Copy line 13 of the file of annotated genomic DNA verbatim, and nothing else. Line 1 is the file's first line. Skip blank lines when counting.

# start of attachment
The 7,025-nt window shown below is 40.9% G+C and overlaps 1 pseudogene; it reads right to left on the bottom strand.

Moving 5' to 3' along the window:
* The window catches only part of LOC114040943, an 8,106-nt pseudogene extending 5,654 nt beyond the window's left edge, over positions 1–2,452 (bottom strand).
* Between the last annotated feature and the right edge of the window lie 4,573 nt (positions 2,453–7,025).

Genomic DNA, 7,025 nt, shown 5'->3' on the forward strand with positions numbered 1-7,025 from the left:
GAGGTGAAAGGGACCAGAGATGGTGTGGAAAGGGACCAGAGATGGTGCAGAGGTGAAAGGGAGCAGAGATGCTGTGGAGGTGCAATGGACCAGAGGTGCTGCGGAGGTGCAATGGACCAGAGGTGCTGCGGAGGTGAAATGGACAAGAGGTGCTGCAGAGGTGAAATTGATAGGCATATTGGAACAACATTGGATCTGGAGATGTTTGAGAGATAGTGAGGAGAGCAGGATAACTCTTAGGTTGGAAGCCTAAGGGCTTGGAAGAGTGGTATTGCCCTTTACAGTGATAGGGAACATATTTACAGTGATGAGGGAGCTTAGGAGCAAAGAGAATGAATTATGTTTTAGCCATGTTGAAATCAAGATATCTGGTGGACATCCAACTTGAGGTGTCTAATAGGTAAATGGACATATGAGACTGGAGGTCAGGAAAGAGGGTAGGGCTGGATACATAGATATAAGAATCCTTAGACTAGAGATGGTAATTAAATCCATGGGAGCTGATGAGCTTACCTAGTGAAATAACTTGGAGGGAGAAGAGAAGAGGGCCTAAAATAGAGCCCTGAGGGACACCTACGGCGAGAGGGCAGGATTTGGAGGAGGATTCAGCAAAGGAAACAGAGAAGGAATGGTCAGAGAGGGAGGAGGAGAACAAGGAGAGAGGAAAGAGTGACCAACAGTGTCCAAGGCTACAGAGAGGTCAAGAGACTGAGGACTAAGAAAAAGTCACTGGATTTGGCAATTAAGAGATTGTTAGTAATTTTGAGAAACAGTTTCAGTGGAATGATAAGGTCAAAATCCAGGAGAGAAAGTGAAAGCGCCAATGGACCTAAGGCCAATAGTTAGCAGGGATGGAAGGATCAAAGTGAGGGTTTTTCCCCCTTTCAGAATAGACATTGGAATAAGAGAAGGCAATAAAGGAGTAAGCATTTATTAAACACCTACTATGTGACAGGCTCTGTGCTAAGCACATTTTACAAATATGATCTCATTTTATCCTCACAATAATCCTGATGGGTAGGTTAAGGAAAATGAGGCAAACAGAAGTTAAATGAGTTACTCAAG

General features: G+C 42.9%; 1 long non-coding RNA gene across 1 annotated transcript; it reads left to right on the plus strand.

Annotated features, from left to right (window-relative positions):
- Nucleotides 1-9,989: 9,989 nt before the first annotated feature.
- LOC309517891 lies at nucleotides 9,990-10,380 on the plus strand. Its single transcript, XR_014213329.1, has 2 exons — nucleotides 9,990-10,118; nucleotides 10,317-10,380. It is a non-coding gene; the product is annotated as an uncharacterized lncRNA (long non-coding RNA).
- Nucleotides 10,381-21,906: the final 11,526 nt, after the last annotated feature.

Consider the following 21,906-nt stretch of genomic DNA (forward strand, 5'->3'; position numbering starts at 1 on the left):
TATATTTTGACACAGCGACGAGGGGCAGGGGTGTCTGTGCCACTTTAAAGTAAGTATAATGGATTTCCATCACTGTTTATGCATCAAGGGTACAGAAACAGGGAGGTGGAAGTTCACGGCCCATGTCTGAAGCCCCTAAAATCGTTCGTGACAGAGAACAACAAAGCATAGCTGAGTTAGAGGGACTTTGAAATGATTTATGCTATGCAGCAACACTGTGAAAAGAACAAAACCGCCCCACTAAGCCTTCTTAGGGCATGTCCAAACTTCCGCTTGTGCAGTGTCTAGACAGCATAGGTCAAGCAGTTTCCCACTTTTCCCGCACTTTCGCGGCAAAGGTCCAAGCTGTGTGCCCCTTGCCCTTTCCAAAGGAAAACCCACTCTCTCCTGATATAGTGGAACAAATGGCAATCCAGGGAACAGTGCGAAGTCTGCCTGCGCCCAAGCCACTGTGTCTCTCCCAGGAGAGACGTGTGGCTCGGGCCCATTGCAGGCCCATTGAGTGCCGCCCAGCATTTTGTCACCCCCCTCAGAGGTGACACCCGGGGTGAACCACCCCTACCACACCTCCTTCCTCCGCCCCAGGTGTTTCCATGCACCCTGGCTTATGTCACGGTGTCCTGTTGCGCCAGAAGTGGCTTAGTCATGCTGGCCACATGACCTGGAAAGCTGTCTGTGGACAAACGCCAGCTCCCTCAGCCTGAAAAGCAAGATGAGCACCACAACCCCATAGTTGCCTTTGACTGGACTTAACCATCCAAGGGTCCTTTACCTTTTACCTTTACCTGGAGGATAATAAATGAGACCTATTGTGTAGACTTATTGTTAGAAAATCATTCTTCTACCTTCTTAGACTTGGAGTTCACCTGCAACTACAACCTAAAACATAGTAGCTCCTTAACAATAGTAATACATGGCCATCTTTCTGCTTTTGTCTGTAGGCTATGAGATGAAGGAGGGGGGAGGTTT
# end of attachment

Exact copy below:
TATATTTTGACACAGCGACGAGGGGCAGGGGTGTCTGTGCCACTTTAAAGTAAGTATAATGGATTTCCATCACTGTTTATGCATCAAGGGTACAGAAACAGGGAGGTGGAAGTTCACGGCCCATGTCTGAAGCCCCTAAAATCGTTCGTGACAGAGAACAACAAAGCATAGCTGAGTTAGAGGGACTTTGAAATGATTTATGCTATGCAGCAACACTGTGAAAAGAACAAAACCGCCCCACTAAGCCTTCTTAGGGCATGTCCAAACTTCCGCTTGTGCAGTGTCTAGACAGCATAGGTCAAGCAGTTTCCCACTTTTCCCGCACTTTCGCGGCAAAGGTCCAAGCTGTGTGCCCCTTGCCCTTTCCAAAGGAAAACCCACTCTCTCCTGATATAGTGGAACAAATGGCAATCCAGGGAACAGTGCGAAGTCTGCCTGCGCCCAAGCCACTGTGTCTCTCCCAGGAGAGACGTGTGGCTCGGGCCCATTGCAGGCCCATTGAGTGCCGCCCAGCATTTTGTCACCCCCCTCAGAGGTGACACCCGGGGTGAACCACCCCTACCACACCTCCTTCCTCCGCCCCAGGTGTTTCCATGCACCCTGGCTTATGTCACGGTGTCCTGTTGCGCCAGAAGTGGCTTAGTCATGCTGGCCACATGACCTGGAAAGCTGTCTGTGGACAAACGCCAGCTCCCTCAGCCTGAAAAGCAAGATGAGCACCACAACCCCATAGTTGCCTTTGACTGGACTTAACCATCCAAGGGTCCTTTACCTTTTACCTTTACCTGGAGGATAATAAATGAGACCTATTGTGTAGACTTATTGTTAGAAAATCATTCTTCTACCTTCTTAGACTTGGAGTTCACCTGCAACTACAACCTAAAACATAGTAGCTCCTTAACAATAGTAATACATGGCCATCTTTCTGCTTTTGTCTGTAGGCTATGAGATGAAGGAGGGGGGAGGTTT